The Vancouver Sun reported this week that online news providers -- like AOL, Huffington Post and others -- are taking steps to tone down some of the rhetoric in comments regarding stories. The growth of social media like blogs and Twitter has coincided with (or contributed to) the rise of the Age of Nasty. Having been part of TransLink's cutting-edge rise in direct communications with the public, I've seen how easy it is for someone to launch a day-destroying (or even job-destroying) salvo and then duck-and-cover.
The main part of the solution described in the Sun article is exactly what we need: require commenters to use their right names. Nothing tones down rhetoric like making someone publicly accountable for their words. My mother used to advise me, "never say anything you wouldn't want to see on the front page of the New York Times", and there were moments in my career in broadcast and media relations that I rather wished I'd remembered that.
But the part that gives me concern is the suggestion that moderators on these sites screen out "offensive" comments: you know - racism, bigotry, violence, etc., etc. I get the notion of preventing blowhards from dominating a conversation or ensuring the follow-up discourse stays on-topic, but monitoring against "offensiveness" smacks of censorship. I've long maintained (and believe me, I used to be all-for stifling people whose views didn't square with my own) that truth is its own defense and doesn't need to hide behind rules and regulations. One person's bigotry may be another person's strongly-held belief; it's only when those beliefs are aired-out fairly that the truth becomes clearer.
About 20 years ago, the late Sam Kinison brought his standup comedy act to Victoria. A crowd of protesters -- including the Member of Parliament at the time -- picketed the Royal Theatre, demanding the show be shut down. I went to review it for Monday magazine, which at the time was an "alternative" weekly. "Are you going in?" I asked the MP. "Absolutely not!" he said. "I'll have no part of that bigotry." "Then how do you know what it is?" "I've heard."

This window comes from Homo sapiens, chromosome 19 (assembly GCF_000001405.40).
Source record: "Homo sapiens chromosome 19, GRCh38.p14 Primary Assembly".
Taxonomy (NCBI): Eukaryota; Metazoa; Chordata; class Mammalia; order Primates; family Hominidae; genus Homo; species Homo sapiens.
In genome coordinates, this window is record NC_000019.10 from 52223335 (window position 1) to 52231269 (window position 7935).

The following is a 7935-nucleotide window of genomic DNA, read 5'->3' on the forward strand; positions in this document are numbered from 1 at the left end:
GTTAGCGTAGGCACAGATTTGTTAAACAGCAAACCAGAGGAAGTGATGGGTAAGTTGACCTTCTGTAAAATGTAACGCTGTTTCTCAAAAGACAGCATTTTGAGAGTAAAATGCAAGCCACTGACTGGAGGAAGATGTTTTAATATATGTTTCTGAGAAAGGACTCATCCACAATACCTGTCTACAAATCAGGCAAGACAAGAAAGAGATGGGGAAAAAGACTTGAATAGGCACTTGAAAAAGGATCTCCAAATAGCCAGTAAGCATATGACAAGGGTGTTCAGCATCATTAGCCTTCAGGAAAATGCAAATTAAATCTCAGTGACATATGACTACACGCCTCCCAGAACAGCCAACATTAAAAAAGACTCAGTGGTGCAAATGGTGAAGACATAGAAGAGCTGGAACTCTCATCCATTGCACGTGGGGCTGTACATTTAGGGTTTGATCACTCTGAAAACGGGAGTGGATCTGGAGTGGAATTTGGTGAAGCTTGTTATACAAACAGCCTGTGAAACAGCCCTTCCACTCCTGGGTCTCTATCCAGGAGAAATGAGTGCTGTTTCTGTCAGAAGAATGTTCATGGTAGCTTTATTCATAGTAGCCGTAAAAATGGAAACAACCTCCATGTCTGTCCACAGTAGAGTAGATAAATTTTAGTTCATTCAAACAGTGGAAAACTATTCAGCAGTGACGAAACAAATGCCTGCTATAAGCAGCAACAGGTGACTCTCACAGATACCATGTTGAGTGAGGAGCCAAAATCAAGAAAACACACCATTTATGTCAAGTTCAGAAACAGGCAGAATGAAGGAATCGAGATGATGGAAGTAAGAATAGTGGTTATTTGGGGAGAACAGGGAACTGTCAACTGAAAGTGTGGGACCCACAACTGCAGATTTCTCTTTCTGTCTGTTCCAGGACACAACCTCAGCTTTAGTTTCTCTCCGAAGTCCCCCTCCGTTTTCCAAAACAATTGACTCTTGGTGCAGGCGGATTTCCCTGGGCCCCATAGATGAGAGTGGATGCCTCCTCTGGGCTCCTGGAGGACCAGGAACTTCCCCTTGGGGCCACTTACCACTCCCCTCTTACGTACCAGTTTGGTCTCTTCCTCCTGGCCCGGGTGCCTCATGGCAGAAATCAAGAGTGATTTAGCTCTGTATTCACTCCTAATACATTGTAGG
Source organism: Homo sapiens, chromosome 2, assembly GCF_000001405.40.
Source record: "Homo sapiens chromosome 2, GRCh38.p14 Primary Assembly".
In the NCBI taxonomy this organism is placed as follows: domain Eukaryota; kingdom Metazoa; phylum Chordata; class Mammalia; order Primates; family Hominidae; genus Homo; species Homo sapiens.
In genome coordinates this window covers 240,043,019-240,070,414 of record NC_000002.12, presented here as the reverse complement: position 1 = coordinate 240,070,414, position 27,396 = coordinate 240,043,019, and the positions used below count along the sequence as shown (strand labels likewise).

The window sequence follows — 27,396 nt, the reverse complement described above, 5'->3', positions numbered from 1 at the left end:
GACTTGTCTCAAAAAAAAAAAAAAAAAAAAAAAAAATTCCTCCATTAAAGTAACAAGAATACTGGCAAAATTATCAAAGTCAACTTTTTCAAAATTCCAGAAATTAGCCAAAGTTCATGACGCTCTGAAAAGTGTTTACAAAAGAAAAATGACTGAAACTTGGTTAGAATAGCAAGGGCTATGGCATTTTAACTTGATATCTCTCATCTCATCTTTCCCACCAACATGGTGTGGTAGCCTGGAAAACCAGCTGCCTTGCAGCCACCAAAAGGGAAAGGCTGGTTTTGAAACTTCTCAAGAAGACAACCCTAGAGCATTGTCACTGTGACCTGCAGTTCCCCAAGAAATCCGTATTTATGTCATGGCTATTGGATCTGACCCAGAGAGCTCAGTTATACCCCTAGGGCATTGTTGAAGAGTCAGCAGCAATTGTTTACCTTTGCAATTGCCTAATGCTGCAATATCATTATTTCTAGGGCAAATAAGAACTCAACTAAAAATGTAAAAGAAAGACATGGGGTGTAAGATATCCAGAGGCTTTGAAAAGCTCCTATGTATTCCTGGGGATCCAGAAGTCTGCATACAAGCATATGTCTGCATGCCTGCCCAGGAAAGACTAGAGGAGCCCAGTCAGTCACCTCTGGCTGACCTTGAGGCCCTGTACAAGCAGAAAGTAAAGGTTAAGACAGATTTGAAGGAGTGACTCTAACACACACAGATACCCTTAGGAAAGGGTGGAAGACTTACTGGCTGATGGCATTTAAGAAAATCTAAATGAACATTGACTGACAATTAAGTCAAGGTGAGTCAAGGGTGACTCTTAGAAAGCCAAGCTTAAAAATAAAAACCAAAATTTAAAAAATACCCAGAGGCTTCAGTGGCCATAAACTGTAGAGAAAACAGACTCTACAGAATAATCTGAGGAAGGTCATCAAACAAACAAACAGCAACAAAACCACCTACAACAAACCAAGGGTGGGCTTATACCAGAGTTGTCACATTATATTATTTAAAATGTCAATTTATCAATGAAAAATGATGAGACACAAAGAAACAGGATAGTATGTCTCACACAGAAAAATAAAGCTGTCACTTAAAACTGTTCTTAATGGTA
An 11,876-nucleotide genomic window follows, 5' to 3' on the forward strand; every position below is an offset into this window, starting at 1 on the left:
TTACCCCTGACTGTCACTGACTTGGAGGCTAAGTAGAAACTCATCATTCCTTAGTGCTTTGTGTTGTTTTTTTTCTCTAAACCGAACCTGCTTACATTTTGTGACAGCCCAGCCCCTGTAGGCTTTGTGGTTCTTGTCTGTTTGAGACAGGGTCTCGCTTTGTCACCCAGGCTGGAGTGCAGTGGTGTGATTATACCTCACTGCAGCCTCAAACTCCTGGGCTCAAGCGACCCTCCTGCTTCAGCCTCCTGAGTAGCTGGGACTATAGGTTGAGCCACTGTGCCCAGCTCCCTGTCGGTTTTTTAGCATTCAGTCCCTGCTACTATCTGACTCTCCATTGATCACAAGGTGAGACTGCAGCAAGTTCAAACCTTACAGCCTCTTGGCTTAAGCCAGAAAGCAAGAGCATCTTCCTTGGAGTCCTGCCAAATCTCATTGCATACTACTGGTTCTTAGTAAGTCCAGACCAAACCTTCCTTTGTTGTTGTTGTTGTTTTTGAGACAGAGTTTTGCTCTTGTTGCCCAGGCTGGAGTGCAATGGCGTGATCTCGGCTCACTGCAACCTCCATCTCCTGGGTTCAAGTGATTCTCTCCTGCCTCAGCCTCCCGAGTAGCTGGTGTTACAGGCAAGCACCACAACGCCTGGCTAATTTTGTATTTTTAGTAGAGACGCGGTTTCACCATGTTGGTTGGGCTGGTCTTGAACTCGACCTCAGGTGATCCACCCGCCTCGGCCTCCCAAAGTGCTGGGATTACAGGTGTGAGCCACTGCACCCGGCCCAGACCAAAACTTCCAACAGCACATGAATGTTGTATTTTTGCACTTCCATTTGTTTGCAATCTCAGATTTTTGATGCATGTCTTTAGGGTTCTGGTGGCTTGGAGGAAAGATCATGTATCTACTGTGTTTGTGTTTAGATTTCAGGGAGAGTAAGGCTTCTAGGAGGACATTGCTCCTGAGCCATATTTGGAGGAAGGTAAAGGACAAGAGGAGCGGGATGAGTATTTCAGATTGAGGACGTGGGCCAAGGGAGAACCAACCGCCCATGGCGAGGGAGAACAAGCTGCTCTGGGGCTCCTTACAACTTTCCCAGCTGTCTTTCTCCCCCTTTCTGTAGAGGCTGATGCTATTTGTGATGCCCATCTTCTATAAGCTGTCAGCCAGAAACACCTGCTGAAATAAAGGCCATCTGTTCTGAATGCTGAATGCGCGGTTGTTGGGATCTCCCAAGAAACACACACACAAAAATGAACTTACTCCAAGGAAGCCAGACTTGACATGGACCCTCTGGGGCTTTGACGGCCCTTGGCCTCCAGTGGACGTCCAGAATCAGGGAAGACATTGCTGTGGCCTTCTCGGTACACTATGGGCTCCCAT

And truth to tell, I found his act horrific. Certainly, the people who went enjoyed it, and unfortunately, they appeared to represent a particular mentality and lifestyle. Maybe Sam was out to hold up a mirror and get us asking why we found it funny to put down people of different ethnic groups, the homeless and impoverished, and so forth. Sadly, Sam didn't live long enough to tell us.
Maybe through being able to express even the most misguided of opinions, the person expressing them can get an idea of how misguided their thinking is. That doesn't happen if they're being suppressed, driven underground, or forced to yell their thoughts into a paper bag.
Make someone responsible for what they say by requiring them to associate their name with it, fine; moderate against domination and name-calling, great; but that should be all we need to improve the level of online discourse.
"Speak the truth in love," says the Apostle Paul; and "I do not agree with what you are saying, but I will defend to the death your right to say it," said Voltaire. The Internet is "growing up," as the Sun article says, and those two quotations can help make sure it matures, as well.